cover image Whether Change: The Revolution Will Be Weird

Whether Change: The Revolution Will Be Weird

Edited by Scott Gable and C. Dombrowsk. Broken Eye, $19.99 trade paper (180p) ISBN 978-1-940372-62-4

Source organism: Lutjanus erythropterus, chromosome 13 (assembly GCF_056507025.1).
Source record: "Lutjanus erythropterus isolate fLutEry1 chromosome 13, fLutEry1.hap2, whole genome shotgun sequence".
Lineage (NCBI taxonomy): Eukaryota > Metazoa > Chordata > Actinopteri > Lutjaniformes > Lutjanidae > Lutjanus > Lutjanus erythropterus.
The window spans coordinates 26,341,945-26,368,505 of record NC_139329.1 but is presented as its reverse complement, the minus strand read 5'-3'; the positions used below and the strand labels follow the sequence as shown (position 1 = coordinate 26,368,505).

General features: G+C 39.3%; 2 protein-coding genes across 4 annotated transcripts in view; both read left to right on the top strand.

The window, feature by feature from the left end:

This anthology of 12 incisive, politically engaged works of weird fiction delivers on the promise made by its subtitle. At under 200 pages, it packs a punch in a relatively short space, with the strongest pieces focusing on the smaller-scale upheavals of personal revolutions. In “Float Day” by S.B. Divya, a supernatural manifestation of class division drives a rift between three school friends. An ornate pocket watch endows the protagonist of “The Mystery Watch” by Gerald L. Coleman with a strange ability. “Sacred She-Devil” by Craig Laurance Gidney finds a trans woman summoning the spirit of a murdered sister so the two of them can seek revenge. And in the standout finale, Margaret Killjoy’s voicey and energetic “A Field, a Shadow, Indeed a Shadow,” two childhood friends and self-described “weird girls” sabotage a golf course development and stumble into the middle of a transdimensional conflict. Gable and Dombrowski (who previously collaborated on the anthology Nowhereville) employ their selections to artfully toe the line between genre- and reality-defying weirdness while also depicting an astute understanding of real-world political and social dynamics. This will appeal to readers of SFF magazines such as Uncanny and Fireside, and anyone with an interest in well-wrought weird fiction. (Aug.)